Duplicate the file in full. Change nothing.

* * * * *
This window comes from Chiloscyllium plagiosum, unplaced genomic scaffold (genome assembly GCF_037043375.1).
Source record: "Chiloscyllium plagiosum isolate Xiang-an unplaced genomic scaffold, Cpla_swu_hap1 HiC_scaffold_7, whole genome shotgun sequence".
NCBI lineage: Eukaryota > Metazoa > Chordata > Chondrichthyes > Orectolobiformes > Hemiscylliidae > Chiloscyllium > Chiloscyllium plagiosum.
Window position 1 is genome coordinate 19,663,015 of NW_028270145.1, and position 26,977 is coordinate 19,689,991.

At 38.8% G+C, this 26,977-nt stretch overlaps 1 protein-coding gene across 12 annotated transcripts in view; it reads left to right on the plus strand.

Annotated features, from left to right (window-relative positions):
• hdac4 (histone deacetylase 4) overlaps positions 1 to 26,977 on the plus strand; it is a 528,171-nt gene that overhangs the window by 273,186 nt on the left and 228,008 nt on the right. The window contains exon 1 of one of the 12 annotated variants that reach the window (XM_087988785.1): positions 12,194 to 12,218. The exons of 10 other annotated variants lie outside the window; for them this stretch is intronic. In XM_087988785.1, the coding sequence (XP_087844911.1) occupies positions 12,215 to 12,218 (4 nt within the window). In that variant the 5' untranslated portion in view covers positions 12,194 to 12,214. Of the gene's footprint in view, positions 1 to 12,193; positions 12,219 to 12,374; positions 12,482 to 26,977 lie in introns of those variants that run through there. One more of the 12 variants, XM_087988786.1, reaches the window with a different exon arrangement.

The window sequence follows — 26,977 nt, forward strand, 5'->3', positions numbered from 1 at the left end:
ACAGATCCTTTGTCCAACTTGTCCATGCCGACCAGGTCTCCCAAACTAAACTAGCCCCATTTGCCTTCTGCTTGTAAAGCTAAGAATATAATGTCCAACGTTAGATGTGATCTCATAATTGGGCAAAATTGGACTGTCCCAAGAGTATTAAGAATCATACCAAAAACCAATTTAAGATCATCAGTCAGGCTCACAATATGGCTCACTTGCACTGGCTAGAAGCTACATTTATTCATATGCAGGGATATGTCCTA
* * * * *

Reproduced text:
This window comes from Chiloscyllium plagiosum, unplaced genomic scaffold (genome assembly GCF_037043375.1).
Source record: "Chiloscyllium plagiosum isolate Xiang-an unplaced genomic scaffold, Cpla_swu_hap1 HiC_scaffold_7, whole genome shotgun sequence".
NCBI lineage: Eukaryota > Metazoa > Chordata > Chondrichthyes > Orectolobiformes > Hemiscylliidae > Chiloscyllium > Chiloscyllium plagiosum.
Window position 1 is genome coordinate 19,663,015 of NW_028270145.1, and position 26,977 is coordinate 19,689,991.

At 38.8% G+C, this 26,977-nt stretch overlaps 1 protein-coding gene across 12 annotated transcripts in view; it reads left to right on the plus strand.

Annotated features, from left to right (window-relative positions):
• hdac4 (histone deacetylase 4) overlaps positions 1 to 26,977 on the plus strand; it is a 528,171-nt gene that overhangs the window by 273,186 nt on the left and 228,008 nt on the right. The window contains exon 1 of one of the 12 annotated variants that reach the window (XM_087988785.1): positions 12,194 to 12,218. The exons of 10 other annotated variants lie outside the window; for them this stretch is intronic. In XM_087988785.1, the coding sequence (XP_087844911.1) occupies positions 12,215 to 12,218 (4 nt within the window). In that variant the 5' untranslated portion in view covers positions 12,194 to 12,214. Of the gene's footprint in view, positions 1 to 12,193; positions 12,219 to 12,374; positions 12,482 to 26,977 lie in introns of those variants that run through there. One more of the 12 variants, XM_087988786.1, reaches the window with a different exon arrangement.

The window sequence follows — 26,977 nt, forward strand, 5'->3', positions numbered from 1 at the left end:
ACAGATCCTTTGTCCAACTTGTCCATGCCGACCAGGTCTCCCAAACTAAACTAGCCCCATTTGCCTTCTGCTTGTAAAGCTAAGAATATAATGTCCAACGTTAGATGTGATCTCATAATTGGGCAAAATTGGACTGTCCCAAGAGTATTAAGAATCATACCAAAAACCAATTTAAGATCATCAGTCAGGCTCACAATATGGCTCACTTGCACTGGCTAGAAGCTACATTTATTCATATGCAGGGATATGTCCTA